Wednesday, September 08, 2010

What I Read In August

I read some great books in August, so I thought I'd give you a quick summary.  I've linked to reviews, where I wrote one, or included my mini review from Goodreads.  And I finally figured out how to add my Goodreads links to my blog (I'm slow with this techie stuff!), so you can find that in the right-hand column. This month, I read and enjoyed:

Memoirs of a Geisha:
This book is a great example of why I love book groups so much. Of course, I read all the great reviews of this best-seller and heard friends recommend it, but it just didn't sound interesting to me. I finally read it this week for my library's book discussion, and I'm so glad I did! Within the first few pages, I was hooked.

This is one of those books that transports you to a faraway time and place. It is amazingly well-written (especially since the male author does such an incredible job of writing from the perspective of a girl and woman) and so compelling. Besides the intricate setting and descriptions of a culture far different than ours, I was fascinated by the moral complexities presented. The world of the geishas is one of contradictions - where orphans are basically sold into a form of slavery but also where prominent families may choose to train their daughters as geisha from a very early age. The geishas are thoroughly trained in the arts, respected, and even honored, yet they have almost no control over their own lives.

It's a fascinating, absorbing book. I can't believe I waited so long to read it!

The Girl Who Kicked the Hornet's Nest:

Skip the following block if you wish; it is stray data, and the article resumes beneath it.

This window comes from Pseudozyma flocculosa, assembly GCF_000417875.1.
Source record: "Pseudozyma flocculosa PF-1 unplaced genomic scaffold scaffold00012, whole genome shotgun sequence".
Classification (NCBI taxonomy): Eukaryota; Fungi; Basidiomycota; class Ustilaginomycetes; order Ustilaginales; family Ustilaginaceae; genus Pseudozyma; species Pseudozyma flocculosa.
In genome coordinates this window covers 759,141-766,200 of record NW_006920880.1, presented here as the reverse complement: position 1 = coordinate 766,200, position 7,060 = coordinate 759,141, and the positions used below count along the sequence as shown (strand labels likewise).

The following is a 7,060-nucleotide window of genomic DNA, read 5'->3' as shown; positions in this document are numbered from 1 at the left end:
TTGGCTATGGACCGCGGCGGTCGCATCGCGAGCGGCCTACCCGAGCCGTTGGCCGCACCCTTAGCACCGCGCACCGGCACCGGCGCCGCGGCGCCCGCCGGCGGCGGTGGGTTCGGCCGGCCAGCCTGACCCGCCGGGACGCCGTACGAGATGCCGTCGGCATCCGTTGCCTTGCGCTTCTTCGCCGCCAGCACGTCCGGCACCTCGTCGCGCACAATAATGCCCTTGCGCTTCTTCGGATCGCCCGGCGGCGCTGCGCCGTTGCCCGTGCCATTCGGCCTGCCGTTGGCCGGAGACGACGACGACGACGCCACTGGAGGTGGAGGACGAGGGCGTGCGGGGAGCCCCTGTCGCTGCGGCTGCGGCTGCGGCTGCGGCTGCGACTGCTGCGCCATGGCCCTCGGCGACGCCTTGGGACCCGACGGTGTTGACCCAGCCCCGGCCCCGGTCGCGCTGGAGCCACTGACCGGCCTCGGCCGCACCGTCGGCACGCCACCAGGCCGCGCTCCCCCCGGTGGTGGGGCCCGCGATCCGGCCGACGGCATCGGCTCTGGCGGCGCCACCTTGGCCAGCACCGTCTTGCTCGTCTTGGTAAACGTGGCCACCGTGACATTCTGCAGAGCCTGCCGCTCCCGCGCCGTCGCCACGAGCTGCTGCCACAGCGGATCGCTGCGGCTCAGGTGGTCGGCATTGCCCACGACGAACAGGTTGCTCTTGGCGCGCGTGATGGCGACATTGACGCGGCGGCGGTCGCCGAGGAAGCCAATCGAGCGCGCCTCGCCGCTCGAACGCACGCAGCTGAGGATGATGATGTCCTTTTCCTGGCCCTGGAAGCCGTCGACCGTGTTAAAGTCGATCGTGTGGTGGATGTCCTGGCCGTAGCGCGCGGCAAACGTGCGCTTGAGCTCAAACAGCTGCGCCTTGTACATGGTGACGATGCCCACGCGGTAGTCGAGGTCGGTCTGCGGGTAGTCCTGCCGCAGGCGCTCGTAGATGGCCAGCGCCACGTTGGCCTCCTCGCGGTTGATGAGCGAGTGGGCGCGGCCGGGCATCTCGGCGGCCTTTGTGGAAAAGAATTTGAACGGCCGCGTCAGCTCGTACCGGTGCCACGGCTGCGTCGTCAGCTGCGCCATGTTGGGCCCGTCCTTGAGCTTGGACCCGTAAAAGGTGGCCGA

I very much enjoyed this third and final book in Stieg Larsson's popular series. It was a bit slow at the start, with lots of details on Swedish politics and history, but I was pulled in right from the first page because I couldn't wait to find out what happened to my favorite characters.

This was a satisfying end to an excellent series!

Elvis & Olive by Stephanie Watson, a sweet middle-grade novel about friendship.

First Light by Rebecca Stead, a middle-grade audio book set in Antarctica.

The Little Book:
I never know how to categorize books with a time-travel theme...I suppose the theme alone makes it science fiction, but that never seems to fit quite right in a book like this.

I really enjoyed this novel about a well-known rock star in 1988 who suddenly finds himself in 1897 Vienna. As with all great time travel stories, it is very thought-provoking, as the man encounters both famous people - like Sigmund Freud and Mark Twain - as well as his own family members as young adults. I find the questions these encounters provoke endlessly fascinating: Can he change the future? If he interferes with his own ancestors, could he affect his own modern life? And in this book...if you could alter history for the better, should you? What unforeseen effects could result?

In addition to these fascinating plot elements, the story's setting in turn-of-the-century Vienna is interesting - I had no idea this time and place had such a profound effect on so many aspects of our modern life.

All in all, a very satisfying read.

Boom! by Mark Haddon, a hilarious British middle-grade audio book.

And now it's September - hard to believe!  I hope you all had a great summer!


  1. I liked Memoirs of a Geisha. Have you seen the film version?

  2. I just finished it at lunchtime today, Mary! I enjoyed seeing the visuals of the place and time, but it couldn't even begin to compare with the depth of the book.


  3. I agree with your assessment of the movie, Sue. I wanted to love it as much as I loved the book but, aside from the visuals, the soul of the book was missing.

  4. I loved Memoirs of a Geisha when I read it years ago. And I agree with you about book clubs. Sometimes we need that "reason" to read a book that we've been avoiding (or simply didn't know about).

    I'm also excited to read The LIttle Book. I love time travel stories. As you know, I've added it to my list.

  5. Bob Maxwell6:12 AM

    This was a helpful list, but would you be able to recommend any with a male as the lead character. Thanks.